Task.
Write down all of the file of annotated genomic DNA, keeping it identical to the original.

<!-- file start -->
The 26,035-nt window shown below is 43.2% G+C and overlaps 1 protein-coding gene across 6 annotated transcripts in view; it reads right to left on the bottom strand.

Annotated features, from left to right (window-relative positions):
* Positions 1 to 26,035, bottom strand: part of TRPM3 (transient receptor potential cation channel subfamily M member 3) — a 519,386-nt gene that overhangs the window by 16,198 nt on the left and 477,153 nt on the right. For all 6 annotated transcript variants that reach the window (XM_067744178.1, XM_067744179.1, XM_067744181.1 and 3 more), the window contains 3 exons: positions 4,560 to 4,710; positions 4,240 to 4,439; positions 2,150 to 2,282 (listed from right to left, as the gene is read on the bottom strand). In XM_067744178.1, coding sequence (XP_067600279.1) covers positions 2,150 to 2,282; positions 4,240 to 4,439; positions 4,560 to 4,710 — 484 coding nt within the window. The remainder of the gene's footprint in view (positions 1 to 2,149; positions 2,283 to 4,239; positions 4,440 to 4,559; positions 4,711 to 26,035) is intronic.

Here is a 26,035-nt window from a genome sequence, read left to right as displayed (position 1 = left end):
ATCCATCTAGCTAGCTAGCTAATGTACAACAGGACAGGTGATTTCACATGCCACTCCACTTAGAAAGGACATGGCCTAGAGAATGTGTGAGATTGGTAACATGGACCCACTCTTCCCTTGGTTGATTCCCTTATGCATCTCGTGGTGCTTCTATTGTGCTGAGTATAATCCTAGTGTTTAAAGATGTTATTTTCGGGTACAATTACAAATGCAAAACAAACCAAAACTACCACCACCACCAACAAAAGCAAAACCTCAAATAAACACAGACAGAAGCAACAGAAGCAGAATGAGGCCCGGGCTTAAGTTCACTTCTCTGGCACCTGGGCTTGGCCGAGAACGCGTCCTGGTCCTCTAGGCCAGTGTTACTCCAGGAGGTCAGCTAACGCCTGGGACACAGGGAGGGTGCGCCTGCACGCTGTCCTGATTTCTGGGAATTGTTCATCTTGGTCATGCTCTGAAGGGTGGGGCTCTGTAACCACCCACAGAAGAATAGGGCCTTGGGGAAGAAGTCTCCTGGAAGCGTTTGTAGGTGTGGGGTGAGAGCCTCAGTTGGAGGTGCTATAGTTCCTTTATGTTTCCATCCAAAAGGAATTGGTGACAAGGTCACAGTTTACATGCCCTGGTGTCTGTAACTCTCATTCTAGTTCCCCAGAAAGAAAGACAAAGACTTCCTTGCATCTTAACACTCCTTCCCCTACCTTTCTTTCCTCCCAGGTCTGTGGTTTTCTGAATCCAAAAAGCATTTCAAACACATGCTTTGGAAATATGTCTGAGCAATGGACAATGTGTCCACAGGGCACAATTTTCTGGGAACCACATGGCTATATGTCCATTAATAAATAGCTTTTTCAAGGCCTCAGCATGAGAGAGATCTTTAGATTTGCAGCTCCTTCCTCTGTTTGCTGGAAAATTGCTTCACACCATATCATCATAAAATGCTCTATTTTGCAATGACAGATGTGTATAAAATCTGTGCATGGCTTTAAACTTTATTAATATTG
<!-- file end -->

The 26,035-nt window shown below is 43.2% G+C and overlaps 1 protein-coding gene across 6 annotated transcripts in view; it reads right to left on the bottom strand.

Annotated features, from left to right (window-relative positions):
* Positions 1 to 26,035, bottom strand: part of TRPM3 (transient receptor potential cation channel subfamily M member 3) — a 519,386-nt gene that overhangs the window by 16,198 nt on the left and 477,153 nt on the right. For all 6 annotated transcript variants that reach the window (XM_067744178.1, XM_067744179.1, XM_067744181.1 and 3 more), the window contains 3 exons: positions 4,560 to 4,710; positions 4,240 to 4,439; positions 2,150 to 2,282 (listed from right to left, as the gene is read on the bottom strand). In XM_067744178.1, coding sequence (XP_067600279.1) covers positions 2,150 to 2,282; positions 4,240 to 4,439; positions 4,560 to 4,710 — 484 coding nt within the window. The remainder of the gene's footprint in view (positions 1 to 2,149; positions 2,283 to 4,239; positions 4,440 to 4,559; positions 4,711 to 26,035) is intronic.

Here is a 26,035-nt window from a genome sequence, read left to right as displayed (position 1 = left end):
ATCCATCTAGCTAGCTAGCTAATGTACAACAGGACAGGTGATTTCACATGCCACTCCACTTAGAAAGGACATGGCCTAGAGAATGTGTGAGATTGGTAACATGGACCCACTCTTCCCTTGGTTGATTCCCTTATGCATCTCGTGGTGCTTCTATTGTGCTGAGTATAATCCTAGTGTTTAAAGATGTTATTTTCGGGTACAATTACAAATGCAAAACAAACCAAAACTACCACCACCACCAACAAAAGCAAAACCTCAAATAAACACAGACAGAAGCAACAGAAGCAGAATGAGGCCCGGGCTTAAGTTCACTTCTCTGGCACCTGGGCTTGGCCGAGAACGCGTCCTGGTCCTCTAGGCCAGTGTTACTCCAGGAGGTCAGCTAACGCCTGGGACACAGGGAGGGTGCGCCTGCACGCTGTCCTGATTTCTGGGAATTGTTCATCTTGGTCATGCTCTGAAGGGTGGGGCTCTGTAACCACCCACAGAAGAATAGGGCCTTGGGGAAGAAGTCTCCTGGAAGCGTTTGTAGGTGTGGGGTGAGAGCCTCAGTTGGAGGTGCTATAGTTCCTTTATGTTTCCATCCAAAAGGAATTGGTGACAAGGTCACAGTTTACATGCCCTGGTGTCTGTAACTCTCATTCTAGTTCCCCAGAAAGAAAGACAAAGACTTCCTTGCATCTTAACACTCCTTCCCCTACCTTTCTTTCCTCCCAGGTCTGTGGTTTTCTGAATCCAAAAAGCATTTCAAACACATGCTTTGGAAATATGTCTGAGCAATGGACAATGTGTCCACAGGGCACAATTTTCTGGGAACCACATGGCTATATGTCCATTAATAAATAGCTTTTTCAAGGCCTCAGCATGAGAGAGATCTTTAGATTTGCAGCTCCTTCCTCTGTTTGCTGGAAAATTGCTTCACACCATATCATCATAAAATGCTCTATTTTGCAATGACAGATGTGTATAAAATCTGTGCATGGCTTTAAACTTTATTAATATTG